In closing, I am hosting a meet and greet for surf students tomorrow at Spain Bar and Restaurant on 13th St. between 6th and 7th Aves (closer to 6th). Would love to see you there!

Friday, October 12, 2012

Jamie Brisick on Derek Hynd

Well I trolled the net for not too long to find you some surf footage of Jamie Brisick, but I couldn't find anything because he stopped doing that whole thing (pro surfing) well before the age of youtube. But there's a lot of great writing out there. Here's a piece from his blog that he did on D. Hynd to give a bit of back story:

Thursday, October 11, 2012

Derek Hynd All Flow

This is a little warm up for the talk to be held at Pilgrim Surf + Supply on Saturday, October 13th, at 8pm between this stylish man, Derek Hynd and legendary surf journo Jamie Brisick. Watch this and see why you'd like to ask him a few questions about how he comports himself in and around the ocean.

Tuesday, October 9, 2012

More on the Future of Professional Surfing

Anyone interested in the future of professional surfing should read Surfer Mag's write up on the ZoSea takeover:

Monday, October 8, 2012

J. Hall Surf Board Design Wisdom

Here is my very amateur attempt at film making. The talk was over an hour long. I just pieced together a few of the highlights. There's a lot of wisdom in these thirteen minutes, so you might want to take note. Remember that Josh is a shaper from a certain lineage (his mentor is Skip Frye) and that he has his own view of how waves ought to be ridden and what kind of equipment is optimal. He says that your first board should be egg-shaped and three feet over your head and that you should always have something super big in your quiver. I would tend to concur. I think I am going to find an 8'0 egg to add to the lesson quiver to see how the lighter folks go on that. Even so, I still tend towards the thinking that it is better to err on the side of bigger on account of the fact that I've seen plenty of people just struggle to paddle and sit on top of the 9'5"s that I use. Anyhow, building a quiver and experimenting with boards and fins is both a luxury and a necessity if one is to progress at surfing. Enjoy the film.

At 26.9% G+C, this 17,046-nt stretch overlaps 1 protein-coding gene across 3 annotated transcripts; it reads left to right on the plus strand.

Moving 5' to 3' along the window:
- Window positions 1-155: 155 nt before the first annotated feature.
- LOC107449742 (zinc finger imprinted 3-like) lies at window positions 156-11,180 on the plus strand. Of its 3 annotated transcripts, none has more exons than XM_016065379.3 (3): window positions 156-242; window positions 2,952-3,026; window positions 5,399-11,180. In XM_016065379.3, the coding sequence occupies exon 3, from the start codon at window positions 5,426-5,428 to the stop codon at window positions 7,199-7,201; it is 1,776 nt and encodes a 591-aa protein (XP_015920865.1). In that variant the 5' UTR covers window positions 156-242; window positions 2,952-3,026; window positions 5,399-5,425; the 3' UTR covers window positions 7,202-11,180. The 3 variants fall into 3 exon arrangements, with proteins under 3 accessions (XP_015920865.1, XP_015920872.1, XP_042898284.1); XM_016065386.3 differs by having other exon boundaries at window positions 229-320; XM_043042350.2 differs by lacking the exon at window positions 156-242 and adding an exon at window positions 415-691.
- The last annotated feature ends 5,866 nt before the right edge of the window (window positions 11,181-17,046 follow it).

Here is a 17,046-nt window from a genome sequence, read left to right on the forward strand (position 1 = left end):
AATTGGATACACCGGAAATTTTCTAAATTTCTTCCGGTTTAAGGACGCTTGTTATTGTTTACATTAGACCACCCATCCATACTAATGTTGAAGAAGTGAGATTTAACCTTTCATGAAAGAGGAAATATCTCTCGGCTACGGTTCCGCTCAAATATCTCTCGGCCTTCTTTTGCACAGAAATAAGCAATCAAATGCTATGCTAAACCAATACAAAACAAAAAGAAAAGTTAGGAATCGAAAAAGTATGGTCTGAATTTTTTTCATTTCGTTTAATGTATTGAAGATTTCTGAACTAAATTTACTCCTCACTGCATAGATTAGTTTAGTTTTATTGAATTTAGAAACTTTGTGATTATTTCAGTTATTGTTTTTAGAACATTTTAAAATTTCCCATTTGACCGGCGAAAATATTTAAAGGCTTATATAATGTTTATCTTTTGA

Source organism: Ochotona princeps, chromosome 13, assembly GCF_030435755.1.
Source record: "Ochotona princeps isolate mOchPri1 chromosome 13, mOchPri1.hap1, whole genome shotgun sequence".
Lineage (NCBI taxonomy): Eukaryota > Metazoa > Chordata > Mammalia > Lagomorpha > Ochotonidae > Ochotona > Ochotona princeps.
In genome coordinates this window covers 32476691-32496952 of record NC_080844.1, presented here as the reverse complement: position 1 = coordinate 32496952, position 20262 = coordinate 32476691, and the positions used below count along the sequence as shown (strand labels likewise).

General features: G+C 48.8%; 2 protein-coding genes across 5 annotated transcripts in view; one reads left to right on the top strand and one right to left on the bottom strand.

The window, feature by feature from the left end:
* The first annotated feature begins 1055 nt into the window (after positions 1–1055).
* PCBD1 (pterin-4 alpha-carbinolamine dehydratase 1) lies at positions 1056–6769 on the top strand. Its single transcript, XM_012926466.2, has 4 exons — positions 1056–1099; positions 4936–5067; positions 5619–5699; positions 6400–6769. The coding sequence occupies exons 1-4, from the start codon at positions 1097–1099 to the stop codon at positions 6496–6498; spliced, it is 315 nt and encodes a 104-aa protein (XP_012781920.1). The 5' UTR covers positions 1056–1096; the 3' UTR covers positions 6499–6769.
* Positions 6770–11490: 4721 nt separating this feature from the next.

Saturday, October 6, 2012

Board Design Talk Tonight At Pilgrim Surf + Supply

 Josh Hall of Josh Hall Surfboards is giving a board design talk tonight at Pilgrim Surf + Supply from 7pm-9pm. This is a great opportunity to learn about our wave gliding prosthetics (aesthetic extensions of our being) and to meet fellow surf nerds. Free beer. Free knowledge. What could be better? See you there!

Thursday, October 4, 2012

Wetsuits Part I

Wetsuits generally: Wetsuits are made out of neoprene, which is traditionally a petroleum product. Most brands are trying to figure out more environmental ways to manufacture them. Most suits are designed either in the US or Japan and made in Thailand or China at factories. I may do some research on each brand or you can yourself, but for now let's keep it at that. Wetsuits are spoken of in terms of millimeters of thickness, usually ranging from 1.5-6mm. The thicker the mm the more cold the suit is supposed to withstand. Many feature a combination of thicknesses, so that you have more warmth in areas you do not move, and more flexibility in areas that you do (gussets, etc.). Wetsuits should always be tight fitting. Brand is a very personal thing and I will let you do your own research. Here is a list of brands (without links) in order of mainstream to retro: Oneill, Billabong, Ripcurl, Quiksilver, West, Hurley, Xcel, Isurus, Beull, Hotline,  Matuse, Patagonia, Axxe, Amsterdam, Nineplus. I am surely missing a few here, but this is just a start for where to start looking.

What I wear: Instead of tell you what to get I am going to just talk about what I wear year round. I grew up in 50 degree water and have been wearing suits for the past 26 years. I like a bit of neoprene no matter how warm the water is. I am used it and I feel it gives me a little added protection from rib bruising, the sun, and whatever may lurk beneath me. Also, I have ear problems, so as soon as the water is cold enough to give an occasional ice cream headache, around 55 degrees, I'm wearing a hood of some sort.

September: In the beginning of September I'm in a 2mm spring suit, long john, or short armed spring. It can still be hot and the water is up in the high 60s, low 70s. On the colder mornings with offshore wind I'll don my 3/2 fullsuit for the first time.